The Rev. Father O’Donnell, of Christchurch, conducted the service in a very impressive manner, the choir rendering the responses, etc., in a way that evinced the care they had bestowed on the music. Bishop Redwood then delivered a most eloouent sermon on the text “ Behold I am with you all days even until the consummation of the world ” —Matthew 28 chap., 20th vers?. The discourse was chiefly devoted to a brief outline of the history of the Romish Church, in which the preacher alluded to its great antiquity, and expatiated on the difficulties and the dangers it had encountered, and the persecutions and the wrongs it had suffered, from all of which it had emerged triumphant, unchanged and unchanging. The Catholic Church was the tree of life which struck its roots right down to the very orign of the world ; she was formed iiirthe womb of time, and would last until the end of the world. She had played the most important part in the world’s history, for hn 1 influence for good had been enormous, and her power could never die, for she was eternal; as well might they attempt to pluck the sun from the firmament as lessen or destroy the power of the Catholic Church. The Bishop brought his remarks to a close by warmly congratulating his hearers on the possession of such a beautiful church, which lie must confess had surpassed all his expectations. And if thochnrch was beautiful, than, what would It bo when the chancel was added, when the tower was completed, and when the bells joyously rang out I Who would have thought six or seven years ago that Ashburton would have such a church as they were then assembled in that day ? Six or seven years ago he passed through the place himself, and there was nothing then to mark it but a public-house and a few cottages. See how it had risen —see how the church had risen. He thanked them for that church, and ho thankee 1 their good priest who had been untiring in his efforts to get the church erected. Father Coffey had indeed been full of energy and courage. Lie (the Bishop) regretted there was yet, a debt upon the church. On an occasion iko that they might well feel pleased and proud at what they had accomplished, and he trusted they would not tire of the good work they had aided so well, for he was going to appeal once more to their generosity, and before he did so, he would tell thorn that although he had much upon his hands, and the demands were heavy upon his purse for ho was a poor Bishop, yet he could not let that occasion pass without the honorand the pleasure of giving a donation. Although ho had already given a handsome donation he would give again, and he hoped that they would show themselves worthy of the land they came from by giving liberally and freely. fie would begin by putting a ten-pound-note in the plate, and he hoped many of them would double that. Father Coffey, who was more i , tercsted in that particular church than he was, had given L2o—double his (the Bishop’s) gift—and ho hoped they would not allow their priest and those assisting him to out-do them in liberality. They were not to give to him (the Bishop) they were not to give to their priest, they were to give to God. The plate was then handed round, and the Bishop’s earnest appeal met with a moat liberal response. The Rev. Father O’Donnell then celebrated mass, the choir rendering Mozart’s beautiful and impressive music in the most praiseworthy manner. The choir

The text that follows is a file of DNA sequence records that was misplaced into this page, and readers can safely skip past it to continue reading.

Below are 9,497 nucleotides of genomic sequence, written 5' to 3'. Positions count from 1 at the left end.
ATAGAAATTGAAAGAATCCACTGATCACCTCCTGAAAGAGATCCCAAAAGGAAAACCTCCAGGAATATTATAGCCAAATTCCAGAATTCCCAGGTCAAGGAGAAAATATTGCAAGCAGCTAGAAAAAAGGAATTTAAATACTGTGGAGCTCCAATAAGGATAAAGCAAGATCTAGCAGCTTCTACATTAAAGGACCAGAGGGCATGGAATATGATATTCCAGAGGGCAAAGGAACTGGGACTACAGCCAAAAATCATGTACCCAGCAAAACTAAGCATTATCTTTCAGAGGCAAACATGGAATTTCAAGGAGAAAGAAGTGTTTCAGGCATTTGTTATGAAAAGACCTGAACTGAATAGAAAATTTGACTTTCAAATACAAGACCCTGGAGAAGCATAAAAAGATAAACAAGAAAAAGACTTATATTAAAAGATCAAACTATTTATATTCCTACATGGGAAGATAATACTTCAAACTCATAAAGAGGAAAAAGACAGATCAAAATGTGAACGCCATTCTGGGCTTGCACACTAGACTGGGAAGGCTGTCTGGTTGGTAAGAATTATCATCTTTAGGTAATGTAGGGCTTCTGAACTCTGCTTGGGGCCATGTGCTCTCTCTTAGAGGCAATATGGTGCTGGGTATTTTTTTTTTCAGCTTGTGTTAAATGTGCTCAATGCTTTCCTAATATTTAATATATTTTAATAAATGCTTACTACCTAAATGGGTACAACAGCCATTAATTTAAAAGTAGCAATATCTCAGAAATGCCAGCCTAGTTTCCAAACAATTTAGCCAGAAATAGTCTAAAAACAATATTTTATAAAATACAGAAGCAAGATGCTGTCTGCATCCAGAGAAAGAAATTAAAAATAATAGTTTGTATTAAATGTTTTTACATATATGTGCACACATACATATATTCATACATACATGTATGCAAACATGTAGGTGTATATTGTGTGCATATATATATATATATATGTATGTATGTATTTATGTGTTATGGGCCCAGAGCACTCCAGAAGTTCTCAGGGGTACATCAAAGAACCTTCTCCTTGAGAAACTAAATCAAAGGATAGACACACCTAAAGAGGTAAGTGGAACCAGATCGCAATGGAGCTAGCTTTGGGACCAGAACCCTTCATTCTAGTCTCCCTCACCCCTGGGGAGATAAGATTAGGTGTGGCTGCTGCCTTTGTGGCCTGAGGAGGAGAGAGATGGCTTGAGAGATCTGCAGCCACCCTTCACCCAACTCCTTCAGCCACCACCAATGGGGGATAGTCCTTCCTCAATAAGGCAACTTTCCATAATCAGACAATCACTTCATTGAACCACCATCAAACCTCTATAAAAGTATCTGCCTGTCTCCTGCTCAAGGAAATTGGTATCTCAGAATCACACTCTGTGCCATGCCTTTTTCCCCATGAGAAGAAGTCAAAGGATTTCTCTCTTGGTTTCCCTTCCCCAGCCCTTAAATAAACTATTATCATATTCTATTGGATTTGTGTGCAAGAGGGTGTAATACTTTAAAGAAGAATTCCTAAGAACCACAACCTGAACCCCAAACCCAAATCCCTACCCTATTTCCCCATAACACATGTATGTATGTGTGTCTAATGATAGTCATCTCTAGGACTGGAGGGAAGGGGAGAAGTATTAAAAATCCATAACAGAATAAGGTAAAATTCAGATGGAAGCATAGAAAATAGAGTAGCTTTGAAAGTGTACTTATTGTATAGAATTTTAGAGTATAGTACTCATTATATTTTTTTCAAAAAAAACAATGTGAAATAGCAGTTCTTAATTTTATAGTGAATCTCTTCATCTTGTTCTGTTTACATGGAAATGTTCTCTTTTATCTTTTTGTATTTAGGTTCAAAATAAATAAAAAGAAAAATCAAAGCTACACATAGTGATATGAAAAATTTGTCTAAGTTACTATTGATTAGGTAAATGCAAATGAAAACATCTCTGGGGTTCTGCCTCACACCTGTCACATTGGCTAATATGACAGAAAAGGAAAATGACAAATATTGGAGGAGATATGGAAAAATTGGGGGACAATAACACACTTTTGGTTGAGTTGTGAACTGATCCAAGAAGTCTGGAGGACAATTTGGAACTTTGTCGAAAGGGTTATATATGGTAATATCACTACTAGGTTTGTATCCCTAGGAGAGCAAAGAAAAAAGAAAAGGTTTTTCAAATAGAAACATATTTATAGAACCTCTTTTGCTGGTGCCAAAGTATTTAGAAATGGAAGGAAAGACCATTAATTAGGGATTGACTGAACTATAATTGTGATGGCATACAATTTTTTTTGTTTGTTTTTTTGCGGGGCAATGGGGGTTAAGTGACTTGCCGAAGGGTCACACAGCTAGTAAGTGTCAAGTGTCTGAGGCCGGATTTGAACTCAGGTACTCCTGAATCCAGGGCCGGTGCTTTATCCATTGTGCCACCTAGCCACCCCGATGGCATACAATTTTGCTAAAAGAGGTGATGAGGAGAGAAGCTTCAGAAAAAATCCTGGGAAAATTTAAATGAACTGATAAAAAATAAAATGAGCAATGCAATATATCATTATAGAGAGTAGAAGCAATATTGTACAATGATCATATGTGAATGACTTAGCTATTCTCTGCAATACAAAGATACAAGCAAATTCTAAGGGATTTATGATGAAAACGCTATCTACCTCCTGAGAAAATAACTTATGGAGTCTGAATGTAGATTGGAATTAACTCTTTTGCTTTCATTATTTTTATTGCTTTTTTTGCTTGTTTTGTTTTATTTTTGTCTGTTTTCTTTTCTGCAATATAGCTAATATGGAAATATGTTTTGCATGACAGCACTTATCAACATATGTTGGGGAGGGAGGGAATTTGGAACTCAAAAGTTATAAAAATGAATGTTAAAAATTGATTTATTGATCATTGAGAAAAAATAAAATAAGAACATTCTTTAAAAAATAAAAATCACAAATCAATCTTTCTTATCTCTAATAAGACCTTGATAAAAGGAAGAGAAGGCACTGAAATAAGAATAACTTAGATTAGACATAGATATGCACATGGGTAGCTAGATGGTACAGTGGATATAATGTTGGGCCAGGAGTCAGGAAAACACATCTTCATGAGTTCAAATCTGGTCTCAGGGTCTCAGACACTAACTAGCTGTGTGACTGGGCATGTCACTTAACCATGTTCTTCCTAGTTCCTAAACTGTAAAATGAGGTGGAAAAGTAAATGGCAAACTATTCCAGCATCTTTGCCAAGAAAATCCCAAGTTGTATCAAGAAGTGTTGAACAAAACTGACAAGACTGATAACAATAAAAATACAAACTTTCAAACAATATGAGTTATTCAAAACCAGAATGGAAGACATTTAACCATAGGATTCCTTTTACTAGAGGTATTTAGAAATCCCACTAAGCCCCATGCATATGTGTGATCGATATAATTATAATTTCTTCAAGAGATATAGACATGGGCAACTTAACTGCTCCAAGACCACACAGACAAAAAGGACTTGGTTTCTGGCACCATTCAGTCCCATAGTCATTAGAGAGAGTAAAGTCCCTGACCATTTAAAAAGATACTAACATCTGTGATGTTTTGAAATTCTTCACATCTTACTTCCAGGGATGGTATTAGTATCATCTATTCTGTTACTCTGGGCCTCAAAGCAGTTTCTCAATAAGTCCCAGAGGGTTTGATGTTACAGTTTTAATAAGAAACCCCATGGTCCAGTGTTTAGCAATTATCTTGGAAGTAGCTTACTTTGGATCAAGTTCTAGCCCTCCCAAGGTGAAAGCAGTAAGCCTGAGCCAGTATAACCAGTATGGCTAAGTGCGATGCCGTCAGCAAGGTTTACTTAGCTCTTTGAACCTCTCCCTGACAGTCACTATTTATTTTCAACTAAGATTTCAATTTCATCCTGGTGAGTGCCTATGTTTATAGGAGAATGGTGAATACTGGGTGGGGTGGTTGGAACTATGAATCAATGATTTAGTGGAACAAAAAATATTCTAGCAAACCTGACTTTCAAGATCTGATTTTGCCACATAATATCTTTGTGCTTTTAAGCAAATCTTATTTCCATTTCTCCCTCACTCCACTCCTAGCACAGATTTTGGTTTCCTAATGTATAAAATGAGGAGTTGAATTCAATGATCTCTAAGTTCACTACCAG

was composed as follows Trebles : Mesdames Craighead and Savage, and Misses Sinclair, Green, and Butler. Altos: Misses Cullen, Savage, and G. Gates. Tenors ; Messrs Higgins, Pickford, Moison, C. R. Andrewes, Quinlan, and W. Townshend. Basses : Messrs Simmons, T. A. Gates, A. S. Gates, and W. Adams. Soloists : Mrs Craighead and Mr E. Higgins. The whole of these ladies and gentlemen, who have been practising most assiduously for the occasion for some time past, acquitted themselves with much credit, more especially Mrs Craighead and Mr Higgins, the soloists. Mr Horace Gates, who has made quite a name for himself as a musical conductor, led the choir most efficiently, and a notice of this kind would be incomplete without a word of especial praise to Miss Gates, who pro dded so ably at the organ. Vespers were held at 7 o’clock in the evening, after which Bishop Redwood again preached. There wes once more a crowded congregation. At tho close of the service Bishop Redwood thanked the choir in the name of the congregation for the valuable assistance they rendered, and which had gone so far to make the service beautiful, attractive, and impressive. The offertories, morning and evening, amounted to the handsome sum of L2OO, a fact which speaks volumes for the Catholics as a body, for it proves them anxious and willing to second the efforts of their priest. It may not be out of place to mention here that Mr Horace Gates was presented the other oveninr, by Father Coffey, in the presence of the assembled choir, with a handsomely silver-mounted ebony baton, in recognition of the valuable services rendered by him in connection with the music. It should also be stated that Miss Gates has been presented by Father Coffey with a handsomely bound work four volume? being comprised in two, — entitled, “The National Portrait Gallery,” and tho books, in their rich crimson and gilt covers are fit to adorn the shelves of any library. The gift was made as a small testimony to the efficiency and ability of Miss Gates as an organist.
THE CHURCH OF THE HOLY NAME OF JESUS., Ashburton Guardian, Volume IV, Issue 815, 11 December 1882